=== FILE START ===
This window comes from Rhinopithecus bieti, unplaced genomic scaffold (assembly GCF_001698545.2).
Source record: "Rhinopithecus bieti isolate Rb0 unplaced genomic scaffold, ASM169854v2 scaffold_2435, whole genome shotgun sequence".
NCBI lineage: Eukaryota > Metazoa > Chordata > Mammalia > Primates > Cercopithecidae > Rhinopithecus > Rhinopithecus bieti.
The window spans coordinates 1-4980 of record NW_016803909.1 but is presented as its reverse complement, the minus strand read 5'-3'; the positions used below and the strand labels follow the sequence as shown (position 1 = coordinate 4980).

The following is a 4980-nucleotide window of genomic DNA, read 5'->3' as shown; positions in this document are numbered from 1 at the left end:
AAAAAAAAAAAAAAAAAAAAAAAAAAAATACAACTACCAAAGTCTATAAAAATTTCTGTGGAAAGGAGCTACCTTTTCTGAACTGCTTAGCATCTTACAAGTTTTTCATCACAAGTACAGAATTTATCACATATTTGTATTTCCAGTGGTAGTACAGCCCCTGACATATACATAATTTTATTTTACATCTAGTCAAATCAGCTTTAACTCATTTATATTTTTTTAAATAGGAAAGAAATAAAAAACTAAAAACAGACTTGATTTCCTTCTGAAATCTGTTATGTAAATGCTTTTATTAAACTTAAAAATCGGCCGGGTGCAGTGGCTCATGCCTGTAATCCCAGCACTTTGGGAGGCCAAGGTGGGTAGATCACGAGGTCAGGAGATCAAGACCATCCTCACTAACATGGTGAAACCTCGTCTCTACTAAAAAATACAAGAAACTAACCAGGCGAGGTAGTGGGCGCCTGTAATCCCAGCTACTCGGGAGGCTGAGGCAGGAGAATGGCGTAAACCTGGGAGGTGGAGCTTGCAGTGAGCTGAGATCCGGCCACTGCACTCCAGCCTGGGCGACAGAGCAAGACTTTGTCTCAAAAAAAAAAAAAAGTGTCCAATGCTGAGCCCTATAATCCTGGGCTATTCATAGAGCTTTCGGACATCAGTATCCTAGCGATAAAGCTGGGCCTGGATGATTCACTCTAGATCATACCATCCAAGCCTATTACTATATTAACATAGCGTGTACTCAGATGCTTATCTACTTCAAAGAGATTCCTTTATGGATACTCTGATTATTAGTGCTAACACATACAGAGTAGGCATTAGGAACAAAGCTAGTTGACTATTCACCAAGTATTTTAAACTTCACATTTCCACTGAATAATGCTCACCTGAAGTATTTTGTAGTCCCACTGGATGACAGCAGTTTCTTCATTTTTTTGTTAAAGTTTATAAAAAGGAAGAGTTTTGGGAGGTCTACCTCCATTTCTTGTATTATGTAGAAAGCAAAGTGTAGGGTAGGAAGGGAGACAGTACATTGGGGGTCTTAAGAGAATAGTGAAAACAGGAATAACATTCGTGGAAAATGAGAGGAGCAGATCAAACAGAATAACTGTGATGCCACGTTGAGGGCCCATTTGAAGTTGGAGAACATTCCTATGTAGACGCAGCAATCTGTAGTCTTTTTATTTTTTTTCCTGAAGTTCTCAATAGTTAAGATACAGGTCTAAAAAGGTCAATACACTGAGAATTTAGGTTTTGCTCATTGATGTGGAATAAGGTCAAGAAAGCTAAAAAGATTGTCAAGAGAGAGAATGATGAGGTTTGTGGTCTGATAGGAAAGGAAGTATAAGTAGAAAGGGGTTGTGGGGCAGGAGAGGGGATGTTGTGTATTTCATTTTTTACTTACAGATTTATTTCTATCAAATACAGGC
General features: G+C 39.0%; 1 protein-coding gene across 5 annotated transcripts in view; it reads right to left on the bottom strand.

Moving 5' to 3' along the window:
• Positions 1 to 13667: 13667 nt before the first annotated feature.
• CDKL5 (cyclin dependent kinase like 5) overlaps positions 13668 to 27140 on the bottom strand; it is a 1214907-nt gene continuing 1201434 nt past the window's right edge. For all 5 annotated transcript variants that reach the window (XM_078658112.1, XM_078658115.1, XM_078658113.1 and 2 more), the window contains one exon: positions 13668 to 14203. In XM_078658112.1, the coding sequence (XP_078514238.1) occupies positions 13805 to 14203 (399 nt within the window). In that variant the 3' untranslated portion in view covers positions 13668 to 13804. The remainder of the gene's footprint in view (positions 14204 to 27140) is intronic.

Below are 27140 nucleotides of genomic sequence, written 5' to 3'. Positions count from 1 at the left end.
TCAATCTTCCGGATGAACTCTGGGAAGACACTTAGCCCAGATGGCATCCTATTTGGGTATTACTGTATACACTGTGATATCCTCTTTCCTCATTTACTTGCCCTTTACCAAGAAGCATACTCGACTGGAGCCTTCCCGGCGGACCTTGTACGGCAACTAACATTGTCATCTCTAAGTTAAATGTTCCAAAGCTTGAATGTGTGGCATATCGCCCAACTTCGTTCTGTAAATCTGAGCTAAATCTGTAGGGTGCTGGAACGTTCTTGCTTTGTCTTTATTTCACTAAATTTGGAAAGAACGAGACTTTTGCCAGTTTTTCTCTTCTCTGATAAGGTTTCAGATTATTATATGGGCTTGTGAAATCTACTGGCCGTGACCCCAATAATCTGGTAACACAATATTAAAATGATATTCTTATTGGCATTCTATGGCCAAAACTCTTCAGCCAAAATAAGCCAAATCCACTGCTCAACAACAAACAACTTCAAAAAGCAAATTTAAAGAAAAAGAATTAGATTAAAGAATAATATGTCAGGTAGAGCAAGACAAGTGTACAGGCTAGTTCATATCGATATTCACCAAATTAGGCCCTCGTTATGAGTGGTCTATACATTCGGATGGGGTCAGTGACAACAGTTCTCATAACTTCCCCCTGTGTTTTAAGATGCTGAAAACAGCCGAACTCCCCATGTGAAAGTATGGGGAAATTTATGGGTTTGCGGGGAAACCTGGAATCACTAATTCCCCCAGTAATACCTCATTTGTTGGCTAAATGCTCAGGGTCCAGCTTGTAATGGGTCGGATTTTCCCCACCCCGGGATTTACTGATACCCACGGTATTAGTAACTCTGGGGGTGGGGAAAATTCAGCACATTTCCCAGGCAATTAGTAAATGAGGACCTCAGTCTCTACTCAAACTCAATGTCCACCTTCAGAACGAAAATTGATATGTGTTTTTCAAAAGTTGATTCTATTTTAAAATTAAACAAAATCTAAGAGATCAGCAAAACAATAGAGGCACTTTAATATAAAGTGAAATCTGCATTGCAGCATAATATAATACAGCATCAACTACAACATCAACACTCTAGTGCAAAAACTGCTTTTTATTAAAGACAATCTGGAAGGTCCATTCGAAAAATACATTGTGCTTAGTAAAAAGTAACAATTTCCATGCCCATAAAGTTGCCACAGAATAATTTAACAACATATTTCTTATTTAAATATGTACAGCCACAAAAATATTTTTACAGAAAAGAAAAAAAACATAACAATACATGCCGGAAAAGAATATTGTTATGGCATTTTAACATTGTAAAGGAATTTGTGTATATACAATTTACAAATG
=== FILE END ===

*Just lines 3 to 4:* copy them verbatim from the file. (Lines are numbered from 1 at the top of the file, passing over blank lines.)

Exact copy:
NCBI lineage: Eukaryota > Metazoa > Chordata > Mammalia > Primates > Cercopithecidae > Rhinopithecus > Rhinopithecus bieti.
The window spans coordinates 1-4980 of record NW_016803909.1 but is presented as its reverse complement, the minus strand read 5'-3'; the positions used below and the strand labels follow the sequence as shown (position 1 = coordinate 4980).